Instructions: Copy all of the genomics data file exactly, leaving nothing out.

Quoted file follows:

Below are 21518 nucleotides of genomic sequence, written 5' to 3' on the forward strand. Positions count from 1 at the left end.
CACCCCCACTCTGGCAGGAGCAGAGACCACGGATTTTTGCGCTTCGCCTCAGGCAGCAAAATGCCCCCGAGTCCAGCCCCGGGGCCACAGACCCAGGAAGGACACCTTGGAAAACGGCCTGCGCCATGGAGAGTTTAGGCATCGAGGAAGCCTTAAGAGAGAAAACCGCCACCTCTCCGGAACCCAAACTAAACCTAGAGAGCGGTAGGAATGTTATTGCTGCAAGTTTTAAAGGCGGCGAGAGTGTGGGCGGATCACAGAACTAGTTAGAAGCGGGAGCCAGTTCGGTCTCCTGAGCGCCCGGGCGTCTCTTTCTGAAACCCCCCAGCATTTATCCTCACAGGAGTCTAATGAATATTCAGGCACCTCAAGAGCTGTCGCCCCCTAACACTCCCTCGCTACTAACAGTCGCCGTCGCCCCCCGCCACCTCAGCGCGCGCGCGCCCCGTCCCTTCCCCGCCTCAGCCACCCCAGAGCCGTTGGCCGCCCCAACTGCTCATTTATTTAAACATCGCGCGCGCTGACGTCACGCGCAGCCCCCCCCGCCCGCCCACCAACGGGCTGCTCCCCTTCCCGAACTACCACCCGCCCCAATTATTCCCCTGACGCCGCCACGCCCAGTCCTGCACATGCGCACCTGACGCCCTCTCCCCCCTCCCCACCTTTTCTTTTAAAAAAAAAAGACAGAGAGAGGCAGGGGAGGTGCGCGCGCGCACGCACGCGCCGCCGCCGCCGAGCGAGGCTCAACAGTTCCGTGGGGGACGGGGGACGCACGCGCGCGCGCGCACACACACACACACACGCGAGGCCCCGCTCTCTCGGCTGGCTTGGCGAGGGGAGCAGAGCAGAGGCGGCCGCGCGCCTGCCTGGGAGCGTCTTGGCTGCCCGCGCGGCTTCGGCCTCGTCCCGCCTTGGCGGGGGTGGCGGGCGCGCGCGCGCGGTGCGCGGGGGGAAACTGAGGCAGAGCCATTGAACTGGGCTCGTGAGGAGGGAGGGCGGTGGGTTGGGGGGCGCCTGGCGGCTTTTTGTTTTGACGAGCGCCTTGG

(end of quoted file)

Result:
Below are 21518 nucleotides of genomic sequence, written 5' to 3' on the forward strand. Positions count from 1 at the left end.
CACCCCCACTCTGGCAGGAGCAGAGACCACGGATTTTTGCGCTTCGCCTCAGGCAGCAAAATGCCCCCGAGTCCAGCCCCGGGGCCACAGACCCAGGAAGGACACCTTGGAAAACGGCCTGCGCCATGGAGAGTTTAGGCATCGAGGAAGCCTTAAGAGAGAAAACCGCCACCTCTCCGGAACCCAAACTAAACCTAGAGAGCGGTAGGAATGTTATTGCTGCAAGTTTTAAAGGCGGCGAGAGTGTGGGCGGATCACAGAACTAGTTAGAAGCGGGAGCCAGTTCGGTCTCCTGAGCGCCCGGGCGTCTCTTTCTGAAACCCCCCAGCATTTATCCTCACAGGAGTCTAATGAATATTCAGGCACCTCAAGAGCTGTCGCCCCCTAACACTCCCTCGCTACTAACAGTCGCCGTCGCCCCCCGCCACCTCAGCGCGCGCGCGCCCCGTCCCTTCCCCGCCTCAGCCACCCCAGAGCCGTTGGCCGCCCCAACTGCTCATTTATTTAAACATCGCGCGCGCTGACGTCACGCGCAGCCCCCCCCGCCCGCCCACCAACGGGCTGCTCCCCTTCCCGAACTACCACCCGCCCCAATTATTCCCCTGACGCCGCCACGCCCAGTCCTGCACATGCGCACCTGACGCCCTCTCCCCCCTCCCCACCTTTTCTTTTAAAAAAAAAAGACAGAGAGAGGCAGGGGAGGTGCGCGCGCGCACGCACGCGCCGCCGCCGCCGAGCGAGGCTCAACAGTTCCGTGGGGGACGGGGGACGCACGCGCGCGCGCGCACACACACACACACACGCGAGGCCCCGCTCTCTCGGCTGGCTTGGCGAGGGGAGCAGAGCAGAGGCGGCCGCGCGCCTGCCTGGGAGCGTCTTGGCTGCCCGCGCGGCTTCGGCCTCGTCCCGCCTTGGCGGGGGTGGCGGGCGCGCGCGCGCGGTGCGCGGGGGGAAACTGAGGCAGAGCCATTGAACTGGGCTCGTGAGGAGGGAGGGCGGTGGGTTGGGGGGCGCCTGGCGGCTTTTTGTTTTGACGAGCGCCTTGG